The too-long pause in the comedy routine. The darkened silhouette against the deepening magenta, violet and goldenrod hues of a perfect summer sunset. The uncomfortable midnight groping for a light-switch that has moved somewhere it ought not be. The infinite horizon punctuating the perfectly abrasive dampness of sand between toes at the beach.
Negative Space – the thing that does not exist so that other things may be viewed more clearly by the absence.
This was a concept drilled relentlessly into my psyche during the time in my life when I thought I would be the travelling-nomadic-photographer type right out of college. And then I saw something missing in my studies. So, naturally, I changed my major to something completely unrelated. When my studies did not quench the thirst in my soul, I dropped out and followed my heart across the country.
My grandfather is dying. From a brain tumor. He’s 90 years old, and has lived a long life surrounded by people who love him. His wife, my grandmother, passed about two years ago. He’s expressed the desire to remarry, and at almost a century old, his still-red hair and quick wit could render defenseless the guard of any lady he set his sights on-he’s been quite the eye-candy amongst with the widows at his church. Every time I’ve called back home, I hear how popular he is with the nurses watching over his care, how charming he is still with one eye removed and a sickly pallor brought on by the radiation treatment. But truthfully, I think he misses his wife, my grandmother, and the presence of a loving, life-long partner, the one that has pledged to be for him. Perfectly healthy and robust before, the youngest of 13 children who all lived into their 90s, it seems the void left in the wake of her departure has caught up to him.
I am sad to know he will not be around to see me get married, have kids or life milestones, but the thought of his leaving has heightened awareness of all that he has taught and given me in our time together. I can see these things more clearly through the lens of loss, of absence. Of the negative space framing them.
Most people have been exposed to the idea of negative space through the image that bears either the mirror image of two faces in profile or a vase, depending on how you look at it. (Pictured left.) Truly, this is a concept not limited to the fields of art or design. But that is not to say that the negative space in a person’s life is only defined by loss, but rather the waiting, the yearning, the aching, the enjoying, the celebrating, the next step and the sigh at the end of the day.
The space under the Christmas tree. The time spent waiting for a birthday or vacation. The shameless bribery of ice cream in exchange for giving “Mommy 15 minutes of peace and quiet for a bubble bath.”
But instead of allowing those spaces to just be, we fill those voids with stuffandjunkandthings to the brim, so that when something comes along worth having, we have no space for it and have no choice but to let it pass us by.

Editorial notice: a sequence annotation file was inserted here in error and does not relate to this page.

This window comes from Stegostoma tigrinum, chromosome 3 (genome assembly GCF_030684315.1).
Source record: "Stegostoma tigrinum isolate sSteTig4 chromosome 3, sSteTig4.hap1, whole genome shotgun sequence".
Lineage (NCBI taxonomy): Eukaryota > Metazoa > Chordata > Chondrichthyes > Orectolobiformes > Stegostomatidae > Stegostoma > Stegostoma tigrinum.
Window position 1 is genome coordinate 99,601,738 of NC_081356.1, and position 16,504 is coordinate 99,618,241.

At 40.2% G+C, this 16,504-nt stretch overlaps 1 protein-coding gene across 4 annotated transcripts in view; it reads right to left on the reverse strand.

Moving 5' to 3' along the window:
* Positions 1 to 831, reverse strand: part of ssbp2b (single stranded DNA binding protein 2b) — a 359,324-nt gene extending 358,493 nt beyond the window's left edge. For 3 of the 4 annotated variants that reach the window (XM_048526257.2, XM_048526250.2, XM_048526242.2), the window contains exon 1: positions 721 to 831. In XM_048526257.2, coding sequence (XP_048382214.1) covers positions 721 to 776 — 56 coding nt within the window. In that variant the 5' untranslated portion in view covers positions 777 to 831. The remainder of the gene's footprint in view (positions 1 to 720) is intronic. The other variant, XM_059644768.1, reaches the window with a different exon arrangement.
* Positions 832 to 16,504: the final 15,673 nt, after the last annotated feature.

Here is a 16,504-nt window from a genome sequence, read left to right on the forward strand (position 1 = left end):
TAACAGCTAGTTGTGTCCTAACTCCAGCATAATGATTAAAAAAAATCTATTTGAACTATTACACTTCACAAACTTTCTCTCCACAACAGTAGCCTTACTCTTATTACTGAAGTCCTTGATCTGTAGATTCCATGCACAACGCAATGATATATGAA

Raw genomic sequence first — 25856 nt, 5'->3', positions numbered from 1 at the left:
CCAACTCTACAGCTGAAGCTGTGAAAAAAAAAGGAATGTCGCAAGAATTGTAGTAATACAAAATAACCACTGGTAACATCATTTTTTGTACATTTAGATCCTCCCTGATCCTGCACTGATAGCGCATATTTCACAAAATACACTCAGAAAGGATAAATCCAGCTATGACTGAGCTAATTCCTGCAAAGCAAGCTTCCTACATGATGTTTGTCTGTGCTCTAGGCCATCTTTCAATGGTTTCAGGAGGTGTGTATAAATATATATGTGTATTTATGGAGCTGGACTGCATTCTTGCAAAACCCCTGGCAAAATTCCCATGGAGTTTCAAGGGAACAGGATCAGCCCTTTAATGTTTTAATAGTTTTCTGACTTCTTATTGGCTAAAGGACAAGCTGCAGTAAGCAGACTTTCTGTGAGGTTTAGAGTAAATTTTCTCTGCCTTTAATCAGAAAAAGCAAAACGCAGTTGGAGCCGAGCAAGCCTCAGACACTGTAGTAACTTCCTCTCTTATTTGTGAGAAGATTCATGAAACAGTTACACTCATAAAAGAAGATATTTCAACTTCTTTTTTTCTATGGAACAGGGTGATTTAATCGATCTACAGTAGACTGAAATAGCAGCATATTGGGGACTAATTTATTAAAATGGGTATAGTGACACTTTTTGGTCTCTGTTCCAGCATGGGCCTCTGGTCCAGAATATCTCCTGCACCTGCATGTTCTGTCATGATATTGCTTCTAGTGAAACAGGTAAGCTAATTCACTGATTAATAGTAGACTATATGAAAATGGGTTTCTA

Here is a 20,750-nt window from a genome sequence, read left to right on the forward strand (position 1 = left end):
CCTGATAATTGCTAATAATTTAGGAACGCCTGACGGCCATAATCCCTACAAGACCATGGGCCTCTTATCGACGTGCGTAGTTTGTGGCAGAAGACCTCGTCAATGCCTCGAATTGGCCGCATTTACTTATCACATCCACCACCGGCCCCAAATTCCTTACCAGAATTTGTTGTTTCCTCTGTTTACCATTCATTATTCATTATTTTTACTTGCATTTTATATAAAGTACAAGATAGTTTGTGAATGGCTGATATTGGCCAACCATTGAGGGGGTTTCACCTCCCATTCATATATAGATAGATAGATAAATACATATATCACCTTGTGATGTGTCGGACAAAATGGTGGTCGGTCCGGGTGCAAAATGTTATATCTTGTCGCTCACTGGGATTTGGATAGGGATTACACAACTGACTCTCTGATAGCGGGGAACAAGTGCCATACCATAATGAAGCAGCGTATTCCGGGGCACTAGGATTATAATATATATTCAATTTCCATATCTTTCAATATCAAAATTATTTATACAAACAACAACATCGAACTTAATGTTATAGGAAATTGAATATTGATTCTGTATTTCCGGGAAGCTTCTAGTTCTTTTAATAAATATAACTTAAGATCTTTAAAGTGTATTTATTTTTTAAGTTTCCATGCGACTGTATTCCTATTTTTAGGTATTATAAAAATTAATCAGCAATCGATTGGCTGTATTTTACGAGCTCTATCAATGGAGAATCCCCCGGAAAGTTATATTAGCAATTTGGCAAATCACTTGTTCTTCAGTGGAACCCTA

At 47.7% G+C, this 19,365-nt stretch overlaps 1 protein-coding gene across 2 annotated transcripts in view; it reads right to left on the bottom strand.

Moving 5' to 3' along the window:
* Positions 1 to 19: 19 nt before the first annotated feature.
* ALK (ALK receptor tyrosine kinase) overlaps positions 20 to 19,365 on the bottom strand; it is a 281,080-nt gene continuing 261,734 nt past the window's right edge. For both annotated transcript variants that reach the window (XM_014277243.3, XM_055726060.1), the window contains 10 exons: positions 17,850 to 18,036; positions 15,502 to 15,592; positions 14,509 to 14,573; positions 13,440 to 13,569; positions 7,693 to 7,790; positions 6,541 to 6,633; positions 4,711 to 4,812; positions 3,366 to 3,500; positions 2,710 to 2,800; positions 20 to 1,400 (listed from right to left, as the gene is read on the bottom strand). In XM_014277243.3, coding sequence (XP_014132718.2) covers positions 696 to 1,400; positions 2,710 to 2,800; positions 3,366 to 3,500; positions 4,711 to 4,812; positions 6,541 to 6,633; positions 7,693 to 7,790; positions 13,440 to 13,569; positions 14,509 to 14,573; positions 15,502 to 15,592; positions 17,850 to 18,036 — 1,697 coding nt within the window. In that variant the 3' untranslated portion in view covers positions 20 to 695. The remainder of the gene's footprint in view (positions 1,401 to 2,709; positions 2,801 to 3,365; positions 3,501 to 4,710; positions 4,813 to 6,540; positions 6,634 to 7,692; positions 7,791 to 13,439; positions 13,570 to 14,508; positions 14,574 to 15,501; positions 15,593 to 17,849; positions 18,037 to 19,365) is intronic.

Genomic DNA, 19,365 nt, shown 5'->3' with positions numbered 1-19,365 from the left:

Or maybe it’s what we don’t say that matters. Maybe it’s the words of love left unsaid that frame the problems between two people. Maybe its the unspoken words of anger that make the a disappointment more obvious. Maybe it’s the time apart that punctuates the strength of a relationship between two people.
Consider the size of the atom. Start by thinking on the scale of really small things. Start with Kate Moss. Just kidding. Let’s start with a grain of rice (Basmati, for those of you who are curious). A grain of Basmati rice measures about 7 millimeters, or 7×10^-3 meters. The diameter or distance across for a red blood cell is about 7 micrometers, or 7×10^-6 meters, which is a thousandth the size of the grain of rice. And then there’s the atom. The diameter across, measured by where the electrons orbit the nucleus, is approximately 10^-9 meters, or on the order of a thousandth the size of that red blood cell. However, the inside of that atom is between 10^-13 and 10^-15 meters in diameter. That’s up to a thousand trillion times smaller than the grain of rice. The
space between the electrons and the nucleus? Its just that, space. Every tiny particle that makes us up is mostly nothing.*
So when you take this into account, most of the “stuff” on the planet and in the known universe is mostly nothing as well. Yet, our lives, our very existence would be intimately different if this were not the case.
This is not the time to have an existential meltdown, or a crisis of self worth if you were secure in your identity as a person of “substance.”
This is the time to think of the solider leaving a lover or family behind while going off to war. This is the time to think about the parent dropping off their child for their first day of kindergarten–or first year of college for that matter. This is the time to think about how the curves of a lover’s lips would be less beautiful if there were no space to part them. What happens on the other side that absence or cannot be defined without the space in-between.
*No comments from the peanut gallery concerning subatomic particles, forces, energy and the like. The scientific reference, is of course, grossly simplified for illustrative purposes.